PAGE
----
How to become an Emu
It is not that easy to write an introduction for this interview, that copes with Dave Rossum. He absolutely has to be mentioned in the same gasp as synthesizer-pioneers like Bob Moog or Dave Smith.
Thanks to Amazona.de you have the chance to follow Dave’s journey through time within the next 4 weeks and get some very interesting and personal insights to his life.
Peter Grandl / June 2015
Part 1: From biology to modular system
Hi Dave. Let’s start at the beginning. Scott Wedge and you started 1970 with constructing a modular Synthesizer. How did you get the idea for that?
I was an undergraduate studying biology at Caltech in 1969, when some friends decided to form a music group just for fun. One of them, Robert Land, said his dream was to play the synthesizer, but first we had to build one. Our friend Steve Gabriel, a EE major, took the lead on that project.
In the fall of 1970, I began graduate work at UC Santa Cruz, where my advisor, Harry Noller, invited me to join him in the music department where the students were unpacking their new Moog Model 12. Something clicked – by that evening, I was the one teaching them about the synthesizer. I invited my Caltech friends to come see the UCSC Moog in November of 1970, and in late December, I returned to Caltech to visit them. That was when E-mu Systems was born, and we made our first progress in building a real synthesizer. We continued to work together, with me driving down to Caltech when my studies allowed, through the spring of 1971. Over the summer of 1971, the Caltech guys came up to Santa Cruz, where we built our first competent synthesizer, the E-mu 25, a self-contained unit similar in scope and concept to the ARP 2600.
In August of 1971, my high school friend Scott Wedge visited us in Santa Cruz. He, too, caught the synthesizer bug. It was Scott and I that decided that a modular system was what we really wanted to build.
You were still studying when you started with its construction. Did you actually plan on making a living with the synthesizers or was it just a hobby?
When we began designing the synthesizer at Caltech, it was purely for fun. But early in 1971, one of the Caltech guys, Jim Ketcham, heard that there was a request for bid from the San Diego School District for music synthesizers to add to their high school music program. We decided to build a prototype and try to get the bid – if we won, we’d start a business. The prototype we built, which we called the „Black Mariah,“ wasn’t all that good a synthesizer – after all, this was our first attempt. We were never seriously considered by San Diego, and eventually we pushed the Black Mariah out the Dabney House library window.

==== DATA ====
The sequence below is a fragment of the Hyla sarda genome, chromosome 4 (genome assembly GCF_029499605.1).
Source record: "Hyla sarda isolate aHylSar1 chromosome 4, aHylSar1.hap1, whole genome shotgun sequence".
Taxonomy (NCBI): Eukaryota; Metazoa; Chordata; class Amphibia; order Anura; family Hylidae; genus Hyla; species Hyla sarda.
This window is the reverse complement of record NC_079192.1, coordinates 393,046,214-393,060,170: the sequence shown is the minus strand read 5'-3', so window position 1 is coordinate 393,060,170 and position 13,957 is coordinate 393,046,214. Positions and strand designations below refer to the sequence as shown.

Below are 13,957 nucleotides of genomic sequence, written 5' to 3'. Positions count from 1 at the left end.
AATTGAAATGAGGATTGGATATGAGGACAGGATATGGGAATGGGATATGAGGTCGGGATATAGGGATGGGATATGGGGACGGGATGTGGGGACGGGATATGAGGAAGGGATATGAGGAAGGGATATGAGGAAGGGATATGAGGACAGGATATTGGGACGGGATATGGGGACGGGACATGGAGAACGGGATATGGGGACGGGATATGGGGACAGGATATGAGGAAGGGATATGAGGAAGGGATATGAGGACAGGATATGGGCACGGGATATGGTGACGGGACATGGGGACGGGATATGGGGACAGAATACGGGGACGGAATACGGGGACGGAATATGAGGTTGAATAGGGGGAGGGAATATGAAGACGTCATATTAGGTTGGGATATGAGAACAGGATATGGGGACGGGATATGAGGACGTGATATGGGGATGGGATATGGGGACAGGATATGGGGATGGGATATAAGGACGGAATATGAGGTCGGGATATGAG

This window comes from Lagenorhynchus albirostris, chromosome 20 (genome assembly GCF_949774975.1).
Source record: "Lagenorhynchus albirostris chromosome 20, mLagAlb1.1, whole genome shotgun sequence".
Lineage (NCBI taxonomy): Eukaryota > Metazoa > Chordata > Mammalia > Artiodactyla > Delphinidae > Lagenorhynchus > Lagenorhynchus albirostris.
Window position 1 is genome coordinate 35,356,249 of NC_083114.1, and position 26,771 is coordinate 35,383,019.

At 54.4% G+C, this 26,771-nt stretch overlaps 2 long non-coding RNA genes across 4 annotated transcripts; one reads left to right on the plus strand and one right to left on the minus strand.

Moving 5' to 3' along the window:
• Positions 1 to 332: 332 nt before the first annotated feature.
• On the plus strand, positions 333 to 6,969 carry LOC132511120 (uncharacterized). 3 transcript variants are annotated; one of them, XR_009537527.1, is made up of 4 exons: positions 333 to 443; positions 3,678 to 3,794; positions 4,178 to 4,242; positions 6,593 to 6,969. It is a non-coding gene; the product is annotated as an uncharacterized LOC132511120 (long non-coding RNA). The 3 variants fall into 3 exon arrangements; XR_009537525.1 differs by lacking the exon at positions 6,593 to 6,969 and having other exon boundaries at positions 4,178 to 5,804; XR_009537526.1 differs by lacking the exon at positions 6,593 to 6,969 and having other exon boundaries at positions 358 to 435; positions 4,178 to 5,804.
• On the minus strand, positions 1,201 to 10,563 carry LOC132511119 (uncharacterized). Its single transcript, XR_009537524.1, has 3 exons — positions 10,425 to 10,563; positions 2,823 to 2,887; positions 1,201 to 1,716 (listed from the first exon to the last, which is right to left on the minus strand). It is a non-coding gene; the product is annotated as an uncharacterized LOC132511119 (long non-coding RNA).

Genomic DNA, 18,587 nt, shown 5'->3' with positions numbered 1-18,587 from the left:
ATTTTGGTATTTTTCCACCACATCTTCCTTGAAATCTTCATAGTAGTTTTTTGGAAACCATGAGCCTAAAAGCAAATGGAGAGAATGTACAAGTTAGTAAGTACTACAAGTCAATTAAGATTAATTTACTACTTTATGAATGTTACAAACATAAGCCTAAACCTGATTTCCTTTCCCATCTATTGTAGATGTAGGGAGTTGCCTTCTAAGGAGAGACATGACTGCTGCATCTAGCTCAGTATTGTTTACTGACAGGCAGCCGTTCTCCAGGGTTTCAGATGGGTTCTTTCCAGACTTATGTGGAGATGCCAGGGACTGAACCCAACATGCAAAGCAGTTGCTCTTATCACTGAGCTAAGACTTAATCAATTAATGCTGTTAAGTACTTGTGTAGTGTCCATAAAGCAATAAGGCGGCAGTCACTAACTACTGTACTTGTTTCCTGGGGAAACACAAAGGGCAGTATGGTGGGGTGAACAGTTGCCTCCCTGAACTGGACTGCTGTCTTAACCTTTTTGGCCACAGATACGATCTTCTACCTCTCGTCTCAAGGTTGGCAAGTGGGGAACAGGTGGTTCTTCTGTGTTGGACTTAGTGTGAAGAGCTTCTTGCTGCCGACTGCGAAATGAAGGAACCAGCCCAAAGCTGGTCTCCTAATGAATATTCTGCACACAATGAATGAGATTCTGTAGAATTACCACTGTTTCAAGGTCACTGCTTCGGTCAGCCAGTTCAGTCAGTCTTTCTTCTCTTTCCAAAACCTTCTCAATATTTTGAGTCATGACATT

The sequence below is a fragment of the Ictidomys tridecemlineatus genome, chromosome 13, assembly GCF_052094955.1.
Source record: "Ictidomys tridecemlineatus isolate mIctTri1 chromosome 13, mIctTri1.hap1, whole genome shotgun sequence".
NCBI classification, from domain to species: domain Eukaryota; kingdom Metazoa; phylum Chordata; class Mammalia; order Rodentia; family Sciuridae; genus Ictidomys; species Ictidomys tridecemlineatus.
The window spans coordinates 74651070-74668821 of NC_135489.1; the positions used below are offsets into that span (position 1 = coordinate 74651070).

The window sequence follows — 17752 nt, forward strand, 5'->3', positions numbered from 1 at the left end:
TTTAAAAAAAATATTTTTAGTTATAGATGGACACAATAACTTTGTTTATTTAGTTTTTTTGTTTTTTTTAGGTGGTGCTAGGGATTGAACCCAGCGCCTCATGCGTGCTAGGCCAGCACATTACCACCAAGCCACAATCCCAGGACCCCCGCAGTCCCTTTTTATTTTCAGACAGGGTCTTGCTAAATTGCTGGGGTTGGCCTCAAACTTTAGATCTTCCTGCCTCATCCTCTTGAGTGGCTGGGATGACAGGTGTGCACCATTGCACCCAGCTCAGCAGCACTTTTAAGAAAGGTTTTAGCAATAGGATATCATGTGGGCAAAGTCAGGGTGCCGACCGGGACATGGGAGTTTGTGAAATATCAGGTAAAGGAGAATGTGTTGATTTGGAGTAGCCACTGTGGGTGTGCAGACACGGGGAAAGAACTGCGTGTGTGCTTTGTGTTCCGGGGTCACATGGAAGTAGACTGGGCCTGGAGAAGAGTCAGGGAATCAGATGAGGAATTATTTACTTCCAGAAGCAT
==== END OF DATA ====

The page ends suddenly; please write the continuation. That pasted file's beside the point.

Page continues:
I had a modest inheritance from my grandmother, about $3,000, and decided that I would use this to bankroll our summer 1971 project to build the E-mu 25.
There were six of us then: myself, my girlfriend Paula Butler, two UCSC friends (Marc Danziger and Mark Nilsen), and Jim and Steve from Caltech. Our goal for the summer was to build a saleable prototype E-mu 25, and then we’d consider starting a formal business. At the end of the summer, we had succeeded in building the synthesizer, but the Caltech guys decided to complete their education, and Marc and Mark chose to pursue other careers. The Caltech guys took possession of the first prototype E-mu 25, and Scott (who had just joined me), Paula and I were left to pursure E-mu Systems as a business.
Paula got a job at American Microsystems (AMI), Scott went back to school at UC Berkeley, and I began working with some Caltech classmates at a semiconductor test startup called Santa Clara Systems. My deal with SCS was that I would work for a very modest salary, but I could use all their equipment and lab supplies after hours to work on synthesizers.
We re-designed the E-mu 25, sold the second prototype, and then started work on the E-mu Modular System, which we announced in the fall of 1972. On November 27, 1972, E-mu officially became a business. We didn’t know if it could support us – I still worked at SCS, Scott had dropped out of UC, but was living with his mother and had no living expenses, and Paula had a good job at AMI to keep us all fed. We had high hopes for E-mu Systems.
In 1972 you founded your first company called E-Mu. What‘s the story behind that name?
The name „Eµ Systems“ was born at Caltech on December 29, 1970. The Greek letter µ (pronounced „mu“) is the symbol for „micro“, so the name was simply the first syllables of Electronic Music, but had the connotation of miniaturization as well. Though we didn’t become a legal company until 1972, we used the name to purchase parts, and outside our abode in the summer of 1971, a sign read „Eµ Systems – Starships and Synthesizers since 1984.“ Throughout the 1970s, we continued to spell the company name with the Greek letter. But in 1979, when we incorporated, we learned that the law in California required that the corporation name be spelled with only Roman alphabet characters, thus the change to „E-mu Systems.“ About that time, we adopted the Australian bird as our mascot.